Millennium Post

Unification of Karnataka - II

Navigating through the many events and personalities that shaped the culture and identity of the state that would eventually become Karnataka

Unification of Karnataka - II

As per the recommendations of the SRC, a new state of 74,000 square miles, and two crore people was formed out of disparate and reluctant entities: the erstwhile Mysore state, the Kannada speaking areas of Bombay, Madras, Hyderabad and the princely state of Coorg. This was indeed an unprecedented moment, both in Karnataka's history and in the brief history of the independent Indian nation-state. Whatever their differences, such was the Congress discipline of these days that the three stalwarts of the Congress, S Nijlingappa, C Hanumanthaiah and Devraj Urs publicly appeared to be on the same page.

Interestingly, Nijlingappa was a Lingayat, Hanumanthaiah a Vokkaliga and Devraj Urs was an Arusu, a member of the extended clan of the Wadiyars. Although both Lingayats and Vokkaligas (Gowdas) were Kannada speaking, their differences were quite pronounced. So much so, that even the normally staid SRC commented "It has been estimated that Lingayats or Veerashaivas constitute about 30 per cent to 40 per cent of the population in the Kannada areas outside Mysore at present. The other important section of the Kannadigas namely the Vokkaligas similarly constitute a little less than 29 per cent of the population of Mysore. In the united Karnataka, it has been estimated that a little more than 20 per cent of the population may be Lingayats between 13 per cent and 14 per cent Vakkaligas and about 17 per cent to 18 per cent Harijans. It is clear therefore that no one community will therefore be dominant and any one section can be reduced to the status of a minority if other groups combine against it…"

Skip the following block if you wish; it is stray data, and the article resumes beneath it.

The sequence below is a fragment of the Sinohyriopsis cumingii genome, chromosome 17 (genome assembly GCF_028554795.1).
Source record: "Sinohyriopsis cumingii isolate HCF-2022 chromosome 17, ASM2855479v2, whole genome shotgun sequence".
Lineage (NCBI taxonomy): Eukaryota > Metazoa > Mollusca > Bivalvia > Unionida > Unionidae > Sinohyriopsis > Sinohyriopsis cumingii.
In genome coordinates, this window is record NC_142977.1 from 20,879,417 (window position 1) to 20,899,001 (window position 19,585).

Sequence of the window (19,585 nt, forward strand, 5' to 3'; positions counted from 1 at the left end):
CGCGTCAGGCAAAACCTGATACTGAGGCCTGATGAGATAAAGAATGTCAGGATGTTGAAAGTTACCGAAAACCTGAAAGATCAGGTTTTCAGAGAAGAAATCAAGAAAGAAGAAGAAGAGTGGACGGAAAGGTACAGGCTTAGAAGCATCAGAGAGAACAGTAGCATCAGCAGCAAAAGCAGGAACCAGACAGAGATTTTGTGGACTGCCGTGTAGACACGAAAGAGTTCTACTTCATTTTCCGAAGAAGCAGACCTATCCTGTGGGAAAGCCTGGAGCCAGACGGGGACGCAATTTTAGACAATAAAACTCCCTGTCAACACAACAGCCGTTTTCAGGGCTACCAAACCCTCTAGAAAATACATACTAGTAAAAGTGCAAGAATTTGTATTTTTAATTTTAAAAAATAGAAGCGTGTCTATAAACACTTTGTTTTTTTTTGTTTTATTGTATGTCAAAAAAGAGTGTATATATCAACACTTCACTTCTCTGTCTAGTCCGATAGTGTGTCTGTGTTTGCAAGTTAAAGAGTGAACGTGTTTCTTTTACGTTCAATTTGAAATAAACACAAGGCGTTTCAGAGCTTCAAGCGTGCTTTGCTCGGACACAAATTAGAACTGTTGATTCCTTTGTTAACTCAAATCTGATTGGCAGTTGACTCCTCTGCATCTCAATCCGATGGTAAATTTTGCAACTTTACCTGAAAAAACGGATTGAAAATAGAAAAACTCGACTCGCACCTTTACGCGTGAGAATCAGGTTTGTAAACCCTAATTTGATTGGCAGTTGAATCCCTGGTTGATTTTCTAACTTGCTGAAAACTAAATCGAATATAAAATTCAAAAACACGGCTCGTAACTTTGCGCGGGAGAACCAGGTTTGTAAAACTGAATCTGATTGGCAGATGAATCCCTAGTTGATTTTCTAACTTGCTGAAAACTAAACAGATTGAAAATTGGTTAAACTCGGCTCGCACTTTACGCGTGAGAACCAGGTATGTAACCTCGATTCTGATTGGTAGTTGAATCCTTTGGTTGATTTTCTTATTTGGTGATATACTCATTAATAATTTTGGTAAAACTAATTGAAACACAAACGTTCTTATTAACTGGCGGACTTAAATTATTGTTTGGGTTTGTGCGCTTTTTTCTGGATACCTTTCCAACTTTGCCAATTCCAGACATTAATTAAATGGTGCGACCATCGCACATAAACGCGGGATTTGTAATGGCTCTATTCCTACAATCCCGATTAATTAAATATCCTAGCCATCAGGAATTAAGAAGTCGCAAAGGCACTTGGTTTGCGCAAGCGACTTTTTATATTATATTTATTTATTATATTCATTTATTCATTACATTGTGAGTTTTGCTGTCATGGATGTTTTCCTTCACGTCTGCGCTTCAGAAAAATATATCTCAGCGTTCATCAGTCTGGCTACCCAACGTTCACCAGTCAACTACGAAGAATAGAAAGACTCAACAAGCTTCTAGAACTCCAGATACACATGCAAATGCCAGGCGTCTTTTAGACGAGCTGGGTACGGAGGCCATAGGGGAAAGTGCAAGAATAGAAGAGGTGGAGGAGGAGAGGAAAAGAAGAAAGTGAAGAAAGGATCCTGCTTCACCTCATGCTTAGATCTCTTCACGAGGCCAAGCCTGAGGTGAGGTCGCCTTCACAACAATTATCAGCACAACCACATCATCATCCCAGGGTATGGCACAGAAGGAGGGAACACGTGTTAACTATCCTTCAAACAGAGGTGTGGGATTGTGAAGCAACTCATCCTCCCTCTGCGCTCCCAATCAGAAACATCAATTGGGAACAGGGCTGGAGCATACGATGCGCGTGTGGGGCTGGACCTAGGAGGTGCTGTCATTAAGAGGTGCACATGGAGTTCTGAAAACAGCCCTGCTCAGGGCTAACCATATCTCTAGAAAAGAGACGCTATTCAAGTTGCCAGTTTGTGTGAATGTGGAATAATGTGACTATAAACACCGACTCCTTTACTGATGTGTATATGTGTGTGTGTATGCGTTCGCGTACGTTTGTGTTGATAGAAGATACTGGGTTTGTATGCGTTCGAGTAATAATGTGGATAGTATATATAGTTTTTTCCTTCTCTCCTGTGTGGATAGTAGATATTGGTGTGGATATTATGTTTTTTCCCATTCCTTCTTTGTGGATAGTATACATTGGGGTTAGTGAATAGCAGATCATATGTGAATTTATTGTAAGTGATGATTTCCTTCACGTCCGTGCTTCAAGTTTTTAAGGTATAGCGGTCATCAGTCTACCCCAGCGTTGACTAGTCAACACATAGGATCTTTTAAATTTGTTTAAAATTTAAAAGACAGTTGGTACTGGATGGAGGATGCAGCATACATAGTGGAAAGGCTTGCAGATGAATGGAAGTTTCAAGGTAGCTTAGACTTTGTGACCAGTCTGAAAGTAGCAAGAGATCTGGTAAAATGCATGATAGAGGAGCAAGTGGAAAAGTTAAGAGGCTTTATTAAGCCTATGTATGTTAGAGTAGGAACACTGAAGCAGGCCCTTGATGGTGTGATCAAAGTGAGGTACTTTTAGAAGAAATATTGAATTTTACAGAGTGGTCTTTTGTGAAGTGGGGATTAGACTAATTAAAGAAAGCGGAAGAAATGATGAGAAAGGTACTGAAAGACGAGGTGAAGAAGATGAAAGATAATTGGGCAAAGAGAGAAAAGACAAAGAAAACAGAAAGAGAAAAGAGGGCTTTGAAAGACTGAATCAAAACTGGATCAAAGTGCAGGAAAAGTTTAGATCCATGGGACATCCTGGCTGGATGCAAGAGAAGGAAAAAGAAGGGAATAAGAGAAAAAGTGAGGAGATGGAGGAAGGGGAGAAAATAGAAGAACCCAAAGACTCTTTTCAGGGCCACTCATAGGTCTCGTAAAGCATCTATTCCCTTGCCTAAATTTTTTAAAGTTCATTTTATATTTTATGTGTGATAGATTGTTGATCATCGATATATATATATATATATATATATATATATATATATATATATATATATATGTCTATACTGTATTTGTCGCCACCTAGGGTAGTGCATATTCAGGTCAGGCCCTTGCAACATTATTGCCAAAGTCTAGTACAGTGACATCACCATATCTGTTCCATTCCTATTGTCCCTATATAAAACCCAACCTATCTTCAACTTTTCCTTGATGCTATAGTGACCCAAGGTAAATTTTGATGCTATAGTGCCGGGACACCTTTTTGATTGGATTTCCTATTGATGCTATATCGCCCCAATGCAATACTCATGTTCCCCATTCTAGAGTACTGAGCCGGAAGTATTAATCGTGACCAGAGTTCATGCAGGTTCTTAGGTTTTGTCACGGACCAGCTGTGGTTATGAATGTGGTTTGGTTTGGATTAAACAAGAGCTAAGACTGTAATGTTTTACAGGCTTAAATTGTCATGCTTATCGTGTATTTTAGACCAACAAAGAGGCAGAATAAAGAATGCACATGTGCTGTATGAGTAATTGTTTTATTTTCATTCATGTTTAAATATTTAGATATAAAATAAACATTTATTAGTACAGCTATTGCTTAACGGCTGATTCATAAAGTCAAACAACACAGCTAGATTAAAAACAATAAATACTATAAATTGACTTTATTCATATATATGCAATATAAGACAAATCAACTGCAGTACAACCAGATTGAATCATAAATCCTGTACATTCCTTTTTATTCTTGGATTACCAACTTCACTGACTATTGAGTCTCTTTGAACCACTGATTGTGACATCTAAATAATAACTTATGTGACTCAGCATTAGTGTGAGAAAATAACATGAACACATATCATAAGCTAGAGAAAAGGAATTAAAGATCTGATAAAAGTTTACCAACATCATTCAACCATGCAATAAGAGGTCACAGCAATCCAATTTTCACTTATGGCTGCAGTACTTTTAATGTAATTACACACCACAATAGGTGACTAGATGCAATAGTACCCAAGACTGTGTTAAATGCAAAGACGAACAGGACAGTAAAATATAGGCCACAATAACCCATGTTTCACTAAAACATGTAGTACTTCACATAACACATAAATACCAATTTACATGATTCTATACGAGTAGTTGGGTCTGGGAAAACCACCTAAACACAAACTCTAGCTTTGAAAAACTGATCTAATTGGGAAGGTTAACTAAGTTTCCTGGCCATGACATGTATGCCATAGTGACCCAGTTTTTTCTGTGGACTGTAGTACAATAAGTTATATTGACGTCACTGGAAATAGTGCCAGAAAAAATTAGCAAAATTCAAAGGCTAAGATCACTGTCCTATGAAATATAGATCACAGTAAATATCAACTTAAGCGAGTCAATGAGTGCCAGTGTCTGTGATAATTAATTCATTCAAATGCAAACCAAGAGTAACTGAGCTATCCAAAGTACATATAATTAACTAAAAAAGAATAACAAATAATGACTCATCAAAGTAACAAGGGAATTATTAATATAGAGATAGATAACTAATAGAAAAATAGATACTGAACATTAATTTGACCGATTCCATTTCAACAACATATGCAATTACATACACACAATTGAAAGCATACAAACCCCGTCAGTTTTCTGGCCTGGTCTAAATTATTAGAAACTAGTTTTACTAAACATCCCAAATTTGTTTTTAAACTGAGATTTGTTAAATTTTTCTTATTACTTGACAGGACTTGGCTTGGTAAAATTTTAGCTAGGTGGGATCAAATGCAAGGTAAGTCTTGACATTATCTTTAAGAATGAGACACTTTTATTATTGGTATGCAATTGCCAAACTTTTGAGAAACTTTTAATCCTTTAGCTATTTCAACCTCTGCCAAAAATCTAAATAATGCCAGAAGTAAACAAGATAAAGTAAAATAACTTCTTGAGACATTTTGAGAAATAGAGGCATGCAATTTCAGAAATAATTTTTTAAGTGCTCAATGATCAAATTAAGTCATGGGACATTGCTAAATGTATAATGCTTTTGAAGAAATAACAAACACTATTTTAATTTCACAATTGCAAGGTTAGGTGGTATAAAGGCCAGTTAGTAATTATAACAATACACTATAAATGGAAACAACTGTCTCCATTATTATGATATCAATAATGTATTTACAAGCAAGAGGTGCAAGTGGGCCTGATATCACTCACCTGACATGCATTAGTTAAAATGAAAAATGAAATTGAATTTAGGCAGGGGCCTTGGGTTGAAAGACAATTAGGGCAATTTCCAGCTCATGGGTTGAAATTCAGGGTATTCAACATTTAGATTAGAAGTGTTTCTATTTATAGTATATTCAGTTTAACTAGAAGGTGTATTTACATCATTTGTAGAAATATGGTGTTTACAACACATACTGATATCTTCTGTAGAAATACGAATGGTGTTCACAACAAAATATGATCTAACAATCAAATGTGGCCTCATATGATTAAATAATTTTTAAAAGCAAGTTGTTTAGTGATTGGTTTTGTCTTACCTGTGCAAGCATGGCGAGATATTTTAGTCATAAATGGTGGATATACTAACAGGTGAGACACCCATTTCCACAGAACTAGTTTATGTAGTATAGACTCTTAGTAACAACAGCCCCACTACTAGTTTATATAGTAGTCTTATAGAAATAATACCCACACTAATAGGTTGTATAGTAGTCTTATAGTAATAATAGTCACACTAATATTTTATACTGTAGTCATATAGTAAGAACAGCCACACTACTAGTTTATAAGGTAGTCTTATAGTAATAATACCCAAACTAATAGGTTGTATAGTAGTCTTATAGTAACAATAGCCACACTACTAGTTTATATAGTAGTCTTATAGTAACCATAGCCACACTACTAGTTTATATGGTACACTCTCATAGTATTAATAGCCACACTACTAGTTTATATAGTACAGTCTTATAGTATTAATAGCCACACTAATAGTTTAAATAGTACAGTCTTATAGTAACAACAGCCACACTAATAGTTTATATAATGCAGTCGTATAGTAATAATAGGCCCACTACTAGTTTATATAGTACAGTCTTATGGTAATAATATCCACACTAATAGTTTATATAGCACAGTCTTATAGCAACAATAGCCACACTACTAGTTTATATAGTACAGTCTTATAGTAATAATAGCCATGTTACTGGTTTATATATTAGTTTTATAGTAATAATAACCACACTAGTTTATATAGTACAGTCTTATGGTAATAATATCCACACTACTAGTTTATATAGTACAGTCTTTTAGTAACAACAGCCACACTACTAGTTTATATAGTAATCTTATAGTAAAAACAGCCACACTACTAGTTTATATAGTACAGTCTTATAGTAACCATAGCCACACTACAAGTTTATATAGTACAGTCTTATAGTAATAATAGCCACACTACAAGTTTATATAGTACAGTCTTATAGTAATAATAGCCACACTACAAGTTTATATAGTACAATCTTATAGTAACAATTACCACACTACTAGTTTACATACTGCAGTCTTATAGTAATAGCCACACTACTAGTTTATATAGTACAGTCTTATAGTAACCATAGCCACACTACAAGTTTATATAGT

The first and most immediate impact of this demographic change was that Hanumanthaiah moved to the Union Cabinet, making way for Nijlingappa to be elected as the first CM by the new Mysore assembly, which consisted of the erstwhile assembly members from Bombay, Madras, Coorg Hyderabad, and old Mysore.

With respect to the retention of the old name, it is interesting to see the difference in perspectives. Nijlingappa wrote in his memoirs: "The name Karnataka could have been accepted had I pressed for the name change, but I did not want to unnecessarily hurt any feelings. The man who most openly wanted the old name to continue, and did not accept Karnataka, was Devaraj Urs, who subsequently became Chief Minister and then had the name changed to Karnataka, for his political gain''.

One must mention here that this memoir was written two decades after the incident, and by then, Nijlingappa was a bitter man, and Urs was the height of his glory. Indeed, one of the first actions of Urs on becoming the CM was to change the name of the state from 'Mysore' to 'Karnataka'. It is true that the change to 'Karnataka' in 1956 would have made sense: the majority of the population of the enlarged state lived outside of Mysore, and the INC had described these areas as the 'Karnataka Pradesh Congress Committee'.